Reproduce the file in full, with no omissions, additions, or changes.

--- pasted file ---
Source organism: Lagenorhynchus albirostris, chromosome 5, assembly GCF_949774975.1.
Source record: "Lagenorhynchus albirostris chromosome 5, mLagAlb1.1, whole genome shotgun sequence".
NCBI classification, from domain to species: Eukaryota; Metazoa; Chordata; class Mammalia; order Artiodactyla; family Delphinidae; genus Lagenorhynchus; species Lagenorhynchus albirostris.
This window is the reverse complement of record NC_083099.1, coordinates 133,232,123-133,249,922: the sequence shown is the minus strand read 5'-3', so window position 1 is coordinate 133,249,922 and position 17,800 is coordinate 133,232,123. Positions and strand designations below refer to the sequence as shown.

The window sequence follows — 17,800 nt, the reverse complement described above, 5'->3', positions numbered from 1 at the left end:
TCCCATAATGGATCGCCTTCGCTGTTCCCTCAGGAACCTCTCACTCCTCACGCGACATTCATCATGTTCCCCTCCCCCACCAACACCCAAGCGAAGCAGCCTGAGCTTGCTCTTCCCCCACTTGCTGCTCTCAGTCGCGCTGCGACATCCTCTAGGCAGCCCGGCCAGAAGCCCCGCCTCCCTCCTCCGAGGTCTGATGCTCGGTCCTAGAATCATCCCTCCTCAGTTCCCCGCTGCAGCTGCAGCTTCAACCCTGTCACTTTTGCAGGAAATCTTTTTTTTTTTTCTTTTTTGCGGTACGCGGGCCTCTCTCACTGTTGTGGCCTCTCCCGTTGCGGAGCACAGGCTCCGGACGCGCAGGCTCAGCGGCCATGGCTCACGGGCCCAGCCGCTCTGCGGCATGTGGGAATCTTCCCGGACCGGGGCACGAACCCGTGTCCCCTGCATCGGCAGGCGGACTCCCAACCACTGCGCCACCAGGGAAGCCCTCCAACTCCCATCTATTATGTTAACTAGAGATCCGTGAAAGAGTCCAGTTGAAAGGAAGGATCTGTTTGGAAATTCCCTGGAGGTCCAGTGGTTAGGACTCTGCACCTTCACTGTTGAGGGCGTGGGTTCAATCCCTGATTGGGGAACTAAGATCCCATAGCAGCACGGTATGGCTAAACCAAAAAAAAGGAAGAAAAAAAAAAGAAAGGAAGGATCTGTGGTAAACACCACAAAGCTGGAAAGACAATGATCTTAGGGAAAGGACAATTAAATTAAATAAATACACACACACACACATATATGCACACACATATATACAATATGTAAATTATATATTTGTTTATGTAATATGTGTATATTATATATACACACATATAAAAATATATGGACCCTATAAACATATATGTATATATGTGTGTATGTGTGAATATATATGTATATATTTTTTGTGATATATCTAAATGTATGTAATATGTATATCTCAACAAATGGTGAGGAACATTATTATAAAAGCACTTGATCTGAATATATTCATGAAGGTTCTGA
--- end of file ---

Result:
Source organism: Lagenorhynchus albirostris, chromosome 5, assembly GCF_949774975.1.
Source record: "Lagenorhynchus albirostris chromosome 5, mLagAlb1.1, whole genome shotgun sequence".
NCBI classification, from domain to species: Eukaryota; Metazoa; Chordata; class Mammalia; order Artiodactyla; family Delphinidae; genus Lagenorhynchus; species Lagenorhynchus albirostris.
This window is the reverse complement of record NC_083099.1, coordinates 133,232,123-133,249,922: the sequence shown is the minus strand read 5'-3', so window position 1 is coordinate 133,249,922 and position 17,800 is coordinate 133,232,123. Positions and strand designations below refer to the sequence as shown.

The window sequence follows — 17,800 nt, the reverse complement described above, 5'->3', positions numbered from 1 at the left end:
TCCCATAATGGATCGCCTTCGCTGTTCCCTCAGGAACCTCTCACTCCTCACGCGACATTCATCATGTTCCCCTCCCCCACCAACACCCAAGCGAAGCAGCCTGAGCTTGCTCTTCCCCCACTTGCTGCTCTCAGTCGCGCTGCGACATCCTCTAGGCAGCCCGGCCAGAAGCCCCGCCTCCCTCCTCCGAGGTCTGATGCTCGGTCCTAGAATCATCCCTCCTCAGTTCCCCGCTGCAGCTGCAGCTTCAACCCTGTCACTTTTGCAGGAAATCTTTTTTTTTTTTCTTTTTTGCGGTACGCGGGCCTCTCTCACTGTTGTGGCCTCTCCCGTTGCGGAGCACAGGCTCCGGACGCGCAGGCTCAGCGGCCATGGCTCACGGGCCCAGCCGCTCTGCGGCATGTGGGAATCTTCCCGGACCGGGGCACGAACCCGTGTCCCCTGCATCGGCAGGCGGACTCCCAACCACTGCGCCACCAGGGAAGCCCTCCAACTCCCATCTATTATGTTAACTAGAGATCCGTGAAAGAGTCCAGTTGAAAGGAAGGATCTGTTTGGAAATTCCCTGGAGGTCCAGTGGTTAGGACTCTGCACCTTCACTGTTGAGGGCGTGGGTTCAATCCCTGATTGGGGAACTAAGATCCCATAGCAGCACGGTATGGCTAAACCAAAAAAAAGGAAGAAAAAAAAAAGAAAGGAAGGATCTGTGGTAAACACCACAAAGCTGGAAAGACAATGATCTTAGGGAAAGGACAATTAAATTAAATAAATACACACACACACACATATATGCACACACATATATACAATATGTAAATTATATATTTGTTTATGTAATATGTGTATATTATATATACACACATATAAAAATATATGGACCCTATAAACATATATGTATATATGTGTGTATGTGTGAATATATATGTATATATTTTTTGTGATATATCTAAATGTATGTAATATGTATATCTCAACAAATGGTGAGGAACATTATTATAAAAGCACTTGATCTGAATATATTCATGAAGGTTCTGA